In the wake of racial disparities that were underscored by COVID and the deaths of George Floyd and other Black Americans, families from all racial and ethnic backgrounds are grappling with how to discuss race and racism with their children. These topics are not easy to tackle. Some parents and caregivers have no choice but to discuss race in order to protect their children from racism. Others want to talk with their children to try to engender a sense of equity and fairness. These topics are complex and of course, may vary based on your own racial identity and life experiences. Although there is not a one-size-fits-all way to address such conversations, there are some high-quality resources that can help you engage with your kids. For example, PBS Kids helps you to consider How to Talk Honestly with Children about Racism. Sesame Street Workshop and NPR have a blog series titled Parenting: Difficult Conversations. In this series, they present a blog, Talking Race with Young Children. Writer Jessica Grose, suggests talking about racism with kids early and often and The Bump Blog shares this List of Children’s Books on Race and Antiracism.

Grade Level: Pre-K – Grade 5

Age Levels:

  • Birth-36 months (infant/toddler)
  • Pre-K 3-5 yrs (preschool)
  • 5-6 yrs (kindergarten)
  • 6-8 yrs (primary)
  • 9-11 yrs (elementary)

Tags: 

  • Current Events
  • Race, Racism
  • Social-Emotional Learning
  • Pre-K, Primary

Developer:

Beth Powers

Credit: 

Creative Commons LicenseAttribution-NonCommercial-ShareAlike
CC BY-NC-SA

Credit: ConnectionSpot.org on 07/02/2020

Categories
11-14 yrs (middle school) 14-18 yrs (high school) 5-6 yrs (kindergarten) 6-8 yrs (primary) 9-11 yrs (elementary) Birth-36 months (infant/toddler) Family Resources PreK 3-5 yrs (preschool)

PBS Learning Media

Visit PBS Learning Media to gain access to abundant resources to support your children from preschool through high school. The site is easily searchable by grade level or subject. You will find amazing videos, interactive lessons, and printable activities on every topic imaginable from social-emotional development, school subjects (i.e., English Language Arts, Math, Science, Social Studies), World Languages, and more. Help your children expand their knowledge and motivate them to learn more through these curated resources available through the Public Broadcasting Service (PBS). (NOTE: This review  pertains to the web site as a whole, not individual content posted there.)

Grade Level: Pre-K through Grade 12

Age Level: Ages 3-18

Developer:

Sharon Brusic

Credit: 

Creative Commons LicenseAttribution-NonCommercial-ShareAlike
CC BY-NC-SA

Credit: ConnectionSpot.org on 07/02/2020

Categories
Activities Family Resources PreK 3-5 yrs (preschool)

Peep and the Big Wide World

Visit Peep and the Big Wide World to learn about this free at-home science program for families of preschool children. This program is produced by WGBH and 9 Story Entertainment in association with TVOntario. It’s high-quality educational programming for your children. Choose the parent link at the top of the page and you’ll have access to helpful videos and activities related to this program. Be sure to watch the 30-second introductory video called, Encouraging Curiosity. This web site is available in English and Spanish.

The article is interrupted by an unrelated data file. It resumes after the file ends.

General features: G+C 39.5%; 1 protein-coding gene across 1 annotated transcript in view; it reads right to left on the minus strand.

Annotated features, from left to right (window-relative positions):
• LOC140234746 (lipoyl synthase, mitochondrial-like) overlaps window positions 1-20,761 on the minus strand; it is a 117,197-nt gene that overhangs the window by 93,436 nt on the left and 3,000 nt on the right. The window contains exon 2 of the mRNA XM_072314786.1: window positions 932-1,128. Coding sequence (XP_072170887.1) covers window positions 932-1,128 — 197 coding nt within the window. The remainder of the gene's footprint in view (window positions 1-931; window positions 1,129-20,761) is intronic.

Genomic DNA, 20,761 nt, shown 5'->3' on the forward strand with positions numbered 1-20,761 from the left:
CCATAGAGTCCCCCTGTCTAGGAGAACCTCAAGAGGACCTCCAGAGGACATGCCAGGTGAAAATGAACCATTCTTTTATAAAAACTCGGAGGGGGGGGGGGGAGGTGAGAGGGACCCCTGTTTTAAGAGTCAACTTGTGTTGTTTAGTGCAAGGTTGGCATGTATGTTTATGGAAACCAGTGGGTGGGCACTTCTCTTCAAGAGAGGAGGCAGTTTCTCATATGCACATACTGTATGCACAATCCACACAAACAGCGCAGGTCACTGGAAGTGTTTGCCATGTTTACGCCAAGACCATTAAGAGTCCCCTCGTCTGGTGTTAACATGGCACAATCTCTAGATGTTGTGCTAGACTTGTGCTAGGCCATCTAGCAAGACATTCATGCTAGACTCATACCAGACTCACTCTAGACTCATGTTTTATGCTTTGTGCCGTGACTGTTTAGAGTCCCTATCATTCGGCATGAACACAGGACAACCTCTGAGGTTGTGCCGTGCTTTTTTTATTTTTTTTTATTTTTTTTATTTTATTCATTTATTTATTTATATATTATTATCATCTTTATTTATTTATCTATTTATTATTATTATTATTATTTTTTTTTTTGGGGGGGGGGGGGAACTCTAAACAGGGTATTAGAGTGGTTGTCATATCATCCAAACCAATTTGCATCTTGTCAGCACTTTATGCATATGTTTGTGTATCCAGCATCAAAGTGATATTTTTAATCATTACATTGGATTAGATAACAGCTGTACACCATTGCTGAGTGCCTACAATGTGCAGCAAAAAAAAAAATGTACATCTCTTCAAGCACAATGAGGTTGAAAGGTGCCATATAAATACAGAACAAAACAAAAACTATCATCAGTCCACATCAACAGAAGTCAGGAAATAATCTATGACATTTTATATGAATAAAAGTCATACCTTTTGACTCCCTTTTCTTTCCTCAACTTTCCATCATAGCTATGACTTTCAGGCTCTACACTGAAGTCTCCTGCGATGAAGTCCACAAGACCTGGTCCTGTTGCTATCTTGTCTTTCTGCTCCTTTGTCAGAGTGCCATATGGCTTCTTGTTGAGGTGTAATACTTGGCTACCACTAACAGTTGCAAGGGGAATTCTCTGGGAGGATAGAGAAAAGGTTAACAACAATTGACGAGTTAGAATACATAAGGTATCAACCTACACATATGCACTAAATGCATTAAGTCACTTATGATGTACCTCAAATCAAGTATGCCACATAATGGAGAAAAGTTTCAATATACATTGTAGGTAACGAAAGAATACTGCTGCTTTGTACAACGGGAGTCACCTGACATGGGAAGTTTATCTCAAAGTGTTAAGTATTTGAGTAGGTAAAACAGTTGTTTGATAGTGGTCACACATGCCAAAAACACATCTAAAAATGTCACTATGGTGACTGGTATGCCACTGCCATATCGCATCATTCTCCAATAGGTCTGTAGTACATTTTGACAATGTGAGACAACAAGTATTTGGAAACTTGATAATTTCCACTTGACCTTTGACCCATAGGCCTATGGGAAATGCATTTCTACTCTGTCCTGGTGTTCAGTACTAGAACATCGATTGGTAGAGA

Grade Level: Pre-K

Tags: 

Art

Critical Thinking Skills

Curiosity

Engineering

Listening

Parent Led

Problem-Solving

Science

STEM

Vocabulary

Developer:

Sharon Brusic

Credit: 

Creative Commons License

Attribution-NonCommercial-ShareAlike
CC BY-NC-SA

Credit: ConnectionSpot.org on 07/02/2020

Categories
11-14 yrs (middle school) 14-18 yrs (high school) 5-6 yrs (kindergarten) 6-8 yrs (primary) 9-11 yrs (elementary) Birth-36 months (infant/toddler) Family Resources PreK 3-5 yrs (preschool)

How to Talk to your child about Covid-19

This is a challenging time for children as they try to navigate the changes in their lives brought on by the COVID-19 pandemic.  Below are some resources that parents may find helpful including a resource designed for parents of children with autism to help their child adjust to changes and new routines.

Articles

If you are interested in reading an article about how to talk to your child or adolescent about COVID-19, click on one of the articles below:

Coronavirus (COVID-19):  How to Talk to Your Child Dr. Jennifer Shroff Pendley with KidsHealth-Nemours (en español

Sesame Street:  Caring for Eachother COVID Resources

Sesame Street and Autism:  Coping with COVID-19: A “For-Now” Normal

Videos

For Parents: You can also watch a series of brief videos on helping children adjust to COVID-19 developed by the Child Mind Institute.  A good place to start is with a video  that discusses how to talk to children about information regarding COVID-19 in a way that is appropriate for their age. 

For Children: Sesame Street is providing useful videos for young children including a video about practicing social distancing and another video about doing a virtual dance party with friends.  

PBS also has helpful videos about COVID for young children Pre K-3rd grade

For elementary school-age children, the BrainPop video that describes COVID-19 can be helpful.

Books
If you would like to read a book to your child about COVID click on one of the books below:
The Unwanted Stranger provided by Pangea Publishing
Or
Together, We Can! by Kerrie RH Farkas